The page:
Colorado was already poised to refund a historically high amount of tax revenue collected in this fiscal year, but now officials project the number will be even higher.
The projected figure as of March was more than $2 billion. The official figure won’t be out until the 2021-22 fiscal year concludes at the end of June, but the Department of Revenue is “almost certain” the number will come in above the March projection, spokeswoman Meghan Tanis told The Denver Post.
That means that taxpayers can expect more refunded money — potentially above $500 per person.
The Taxpayer’s Bill of Rights, better known as TABOR, requires the state to refund money that comes in above a cap that is calculated based on whether revenue collection exceeds population growth plus inflation. The state usually doesn’t eclipse the threshold set by the cap, but in this fiscal year — and last fiscal year, and very likely next fiscal year — it does, so Colorado must give revenue back to the people.
Democrats, as a general rule, feel they could do much more good for the state by using the above-cap money in the state budget than by sending back individual checks. But TABOR is in the state constitution, approved by voters, so Democrats for now can do no more than play by the rules.
But those rules do give lawmakers broad discretion over how, though not if, to refund the money. Democrats control every level of state government, and they’ve decided to refund the money through flat checks set to go out in late summer. That is a change to the existing program, which would have sent the vast majority of above-cap revenues from the 2021-22 fiscal year out through a six-tiered schedule that sees higher-income earners get the most money back.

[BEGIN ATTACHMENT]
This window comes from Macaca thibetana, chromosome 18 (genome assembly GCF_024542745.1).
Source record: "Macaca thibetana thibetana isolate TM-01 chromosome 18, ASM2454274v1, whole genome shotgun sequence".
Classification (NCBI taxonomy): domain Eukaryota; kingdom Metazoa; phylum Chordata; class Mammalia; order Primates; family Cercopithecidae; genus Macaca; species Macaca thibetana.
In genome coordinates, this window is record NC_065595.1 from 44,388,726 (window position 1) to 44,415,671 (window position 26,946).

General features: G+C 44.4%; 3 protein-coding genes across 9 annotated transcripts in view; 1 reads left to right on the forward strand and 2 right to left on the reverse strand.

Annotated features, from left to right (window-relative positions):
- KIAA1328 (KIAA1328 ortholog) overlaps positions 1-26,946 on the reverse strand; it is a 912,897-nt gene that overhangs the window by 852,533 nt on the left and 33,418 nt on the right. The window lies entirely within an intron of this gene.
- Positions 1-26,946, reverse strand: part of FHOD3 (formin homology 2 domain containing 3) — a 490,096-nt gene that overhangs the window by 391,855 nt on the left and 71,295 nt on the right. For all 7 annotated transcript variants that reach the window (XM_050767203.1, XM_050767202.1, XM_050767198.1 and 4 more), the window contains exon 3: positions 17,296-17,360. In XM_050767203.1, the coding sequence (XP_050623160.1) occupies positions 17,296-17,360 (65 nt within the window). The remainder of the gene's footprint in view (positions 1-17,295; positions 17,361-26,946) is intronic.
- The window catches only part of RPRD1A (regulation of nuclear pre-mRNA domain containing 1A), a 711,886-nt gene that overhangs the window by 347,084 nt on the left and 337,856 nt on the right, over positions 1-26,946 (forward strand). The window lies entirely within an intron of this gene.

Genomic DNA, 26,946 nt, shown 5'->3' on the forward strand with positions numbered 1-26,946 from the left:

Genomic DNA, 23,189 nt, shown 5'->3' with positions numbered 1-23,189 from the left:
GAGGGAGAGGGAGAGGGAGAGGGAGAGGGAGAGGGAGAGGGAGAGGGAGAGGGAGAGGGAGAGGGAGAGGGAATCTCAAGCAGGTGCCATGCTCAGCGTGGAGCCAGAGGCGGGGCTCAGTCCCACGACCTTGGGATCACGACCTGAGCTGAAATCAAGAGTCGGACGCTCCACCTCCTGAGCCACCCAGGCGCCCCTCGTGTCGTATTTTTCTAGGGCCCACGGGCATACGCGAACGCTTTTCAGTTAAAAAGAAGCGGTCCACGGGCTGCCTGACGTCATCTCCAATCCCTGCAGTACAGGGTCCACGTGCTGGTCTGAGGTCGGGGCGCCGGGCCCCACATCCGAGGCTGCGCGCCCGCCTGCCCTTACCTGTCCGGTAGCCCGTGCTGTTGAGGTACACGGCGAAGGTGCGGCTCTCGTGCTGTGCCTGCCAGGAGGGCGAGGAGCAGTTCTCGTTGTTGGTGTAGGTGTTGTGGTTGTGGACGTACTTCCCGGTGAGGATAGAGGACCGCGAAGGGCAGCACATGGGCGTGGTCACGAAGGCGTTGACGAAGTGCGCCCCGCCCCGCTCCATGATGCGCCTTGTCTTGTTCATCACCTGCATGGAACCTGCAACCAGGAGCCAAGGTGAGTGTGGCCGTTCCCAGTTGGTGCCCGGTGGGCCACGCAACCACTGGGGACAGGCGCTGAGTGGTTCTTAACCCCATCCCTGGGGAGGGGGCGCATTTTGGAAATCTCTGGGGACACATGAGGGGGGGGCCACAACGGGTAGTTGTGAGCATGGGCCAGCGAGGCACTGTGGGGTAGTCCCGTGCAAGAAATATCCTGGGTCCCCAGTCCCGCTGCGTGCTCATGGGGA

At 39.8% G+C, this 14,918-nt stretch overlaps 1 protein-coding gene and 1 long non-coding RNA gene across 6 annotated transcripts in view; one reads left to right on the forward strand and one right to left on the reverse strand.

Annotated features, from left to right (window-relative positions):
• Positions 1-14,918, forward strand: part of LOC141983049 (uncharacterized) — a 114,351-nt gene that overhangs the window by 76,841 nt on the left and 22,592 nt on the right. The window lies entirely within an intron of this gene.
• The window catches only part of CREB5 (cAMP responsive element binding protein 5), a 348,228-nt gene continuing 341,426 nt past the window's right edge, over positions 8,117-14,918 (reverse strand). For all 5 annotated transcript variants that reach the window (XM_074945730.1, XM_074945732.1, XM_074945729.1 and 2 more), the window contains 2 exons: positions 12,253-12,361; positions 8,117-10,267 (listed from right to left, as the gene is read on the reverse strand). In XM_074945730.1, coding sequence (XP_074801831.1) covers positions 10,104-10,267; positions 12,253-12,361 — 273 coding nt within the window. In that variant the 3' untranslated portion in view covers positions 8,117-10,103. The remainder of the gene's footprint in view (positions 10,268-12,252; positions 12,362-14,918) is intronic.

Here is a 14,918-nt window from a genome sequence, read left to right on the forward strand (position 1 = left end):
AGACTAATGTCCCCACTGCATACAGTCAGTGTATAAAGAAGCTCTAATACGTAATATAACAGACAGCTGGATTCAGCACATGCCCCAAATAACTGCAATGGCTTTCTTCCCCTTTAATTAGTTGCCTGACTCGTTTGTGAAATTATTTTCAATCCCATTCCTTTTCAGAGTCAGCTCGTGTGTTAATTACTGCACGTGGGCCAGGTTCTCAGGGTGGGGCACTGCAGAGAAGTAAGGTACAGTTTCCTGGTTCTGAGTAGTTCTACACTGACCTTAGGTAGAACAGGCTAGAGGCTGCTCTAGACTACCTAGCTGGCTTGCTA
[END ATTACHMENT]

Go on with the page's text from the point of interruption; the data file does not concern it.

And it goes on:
Last month, Democrats and Democratic Gov. Jared Polis announced that instead of sending the bulk out through the six tiers, they’d do it by sending everybody $400, or $800 for joint filers. And instead of waiting until next tax season to do it, they said, they’d send the money out by early September, in mailed checks signed by the state treasurer.
This will be enacted by a Democrat-led bill, SB22-233, that just passed the legislature and will soon be signed into law. Expecting even more than $2 billion above the TABOR cap, lawmakers amended the bill before passing it to allow for the checks to exceed $400 and $800 if revenues are indeed greater than previously planned for.
In a press conference Friday at the Capitol, Gov. Jared Polis stated as a matter of fact, not estimation, that Coloradans would receive “at least” $500 individually and $1,000 for joint filers.
In this election year, Democrats are trying something new by sending the checks out months before next year’s tax season, and by publicizing projected increases in refunds before nonpartisan staff formally delivers its June forecast.